Mr. President, ministers and excellencies, ladies and gentlemen.
Norway welcomes the discussion on the new development agenda. Hopefully, our deliberations at this Assembly can take us closer to a health community constructively contributing to the upcoming UN discussions.
The MDGs (Millennium Development Goals) have taught us important lessons: Serious and dedicated efforts work. In many countries we have improved statistics showing this, which means that focused international attention has given measureable improvements.
By identifying a limited number of clear goals, we can concentrate attention and focus efforts in a positive way.
Looking beyond 2015, the world will be different, compared to the turn of the century. While distribution of wealth between countries is becoming more even, the global trend is of increasing income disparities within countries, especially within developing countries. This accelerating inequality is undermining economic development in the longer term. Uneven distribution of wealth is not only bad for the poor—it is also bad for the rich. Poverty slows down the economy. It is simply unprofitable. This is why a fair distribution of national resources should be part of the new development agenda.
Health challenges are closely linked with, and must be solved in connection with, issues such as food security, nutrition, energy, clean air and safe drinking water. We should therefore also raise awareness of how development goals in other sectors contribute to improved health. This was one of the key messages from the high level meeting on energy and the post 2015 agenda in Oslo recently.
The summary conclusions from the consultations in Botswana in March are a constructive point of departure for further discussions on how to give health a visible and strong platform in the post 2015-development agenda.
“Maximising health at all stages of life” as an overarching health goal, reflects what people-centered, rights-based, equitable and sustainable development seeks to achieve. The goal addresses the need for action on determinants of health and on the root causes of ill-health, preventable disability and premature deaths.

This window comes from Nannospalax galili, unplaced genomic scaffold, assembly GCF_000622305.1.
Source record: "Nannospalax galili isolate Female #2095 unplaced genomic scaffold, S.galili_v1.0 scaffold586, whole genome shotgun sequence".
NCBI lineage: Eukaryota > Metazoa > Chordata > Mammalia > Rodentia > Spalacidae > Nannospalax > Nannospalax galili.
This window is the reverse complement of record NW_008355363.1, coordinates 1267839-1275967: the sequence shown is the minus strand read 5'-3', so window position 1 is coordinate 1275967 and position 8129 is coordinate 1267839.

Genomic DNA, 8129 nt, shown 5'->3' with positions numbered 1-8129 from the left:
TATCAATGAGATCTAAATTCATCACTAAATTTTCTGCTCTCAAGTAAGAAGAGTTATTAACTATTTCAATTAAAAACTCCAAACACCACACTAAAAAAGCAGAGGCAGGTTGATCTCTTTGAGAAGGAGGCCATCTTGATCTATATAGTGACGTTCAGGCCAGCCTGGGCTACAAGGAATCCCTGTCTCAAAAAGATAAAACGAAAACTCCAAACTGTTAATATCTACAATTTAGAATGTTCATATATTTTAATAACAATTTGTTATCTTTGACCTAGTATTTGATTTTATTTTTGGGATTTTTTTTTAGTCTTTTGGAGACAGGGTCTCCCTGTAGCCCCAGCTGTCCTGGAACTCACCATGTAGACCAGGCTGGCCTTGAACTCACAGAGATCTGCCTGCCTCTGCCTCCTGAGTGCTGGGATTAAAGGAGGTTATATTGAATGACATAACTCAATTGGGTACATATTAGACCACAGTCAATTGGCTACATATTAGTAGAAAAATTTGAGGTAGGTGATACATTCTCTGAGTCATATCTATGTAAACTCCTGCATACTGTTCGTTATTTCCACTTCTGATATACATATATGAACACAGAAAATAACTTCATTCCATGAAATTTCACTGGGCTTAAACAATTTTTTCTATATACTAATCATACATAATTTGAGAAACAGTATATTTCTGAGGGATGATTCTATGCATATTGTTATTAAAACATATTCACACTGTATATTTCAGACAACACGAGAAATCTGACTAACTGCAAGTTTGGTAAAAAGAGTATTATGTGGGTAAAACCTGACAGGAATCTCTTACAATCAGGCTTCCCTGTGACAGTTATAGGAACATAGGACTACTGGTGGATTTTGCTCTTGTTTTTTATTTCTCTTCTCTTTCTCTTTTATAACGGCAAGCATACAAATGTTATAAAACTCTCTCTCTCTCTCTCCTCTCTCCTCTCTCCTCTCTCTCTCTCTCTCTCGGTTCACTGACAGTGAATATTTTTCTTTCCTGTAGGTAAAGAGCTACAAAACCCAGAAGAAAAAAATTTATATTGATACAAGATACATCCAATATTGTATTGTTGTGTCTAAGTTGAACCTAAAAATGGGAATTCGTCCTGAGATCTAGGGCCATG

From a development and equity point of view we want to retain the present health-related MDGs. Progress has only recently picked up, due to a slow start during the five first years. However, progress is still uneven and insufficient. MDG 5 has made the least progress of all the health MDGs, but has significantly accelerated in recent years. This is a testimony that the development goals do work, but that we need continued focus.
We find it appropriate that noncommunicable diseases are addressed in the context of development. NCDs are the leading cause of premature death and reduced quality of life, and constitute an important impediment to development.
To support future work on NCDs, we can make important decisions together at this Assembly. When agreeing on the NCD Monitoring Framework, with its 25 indicators and 9 targets, and the NCD action plan 2013-20, we will establish a common ground for developing national strategies and tools to combat the causes of NCDs.
Providing universal health coverage is key to securing the health of a population. This is not about promoting one single model. It is about making sure certain basic features are in place, such as access to treatment, including primary health care services and preventive measures. Furthermore, a financial minimum security must be established, so that nobody will risk financial ruin when seeking necessary health care. This issue need to be high on the post 2015-agenda.
We have to make sure that what we do, is to support and build national capacity rather than substituting it. The principle of national responsibility must be underlined.
Only by establishing and maintaining a health system which can address the different challenges humans meet through their life course, can we effectively address the next development goals.
Thank you, Mr. President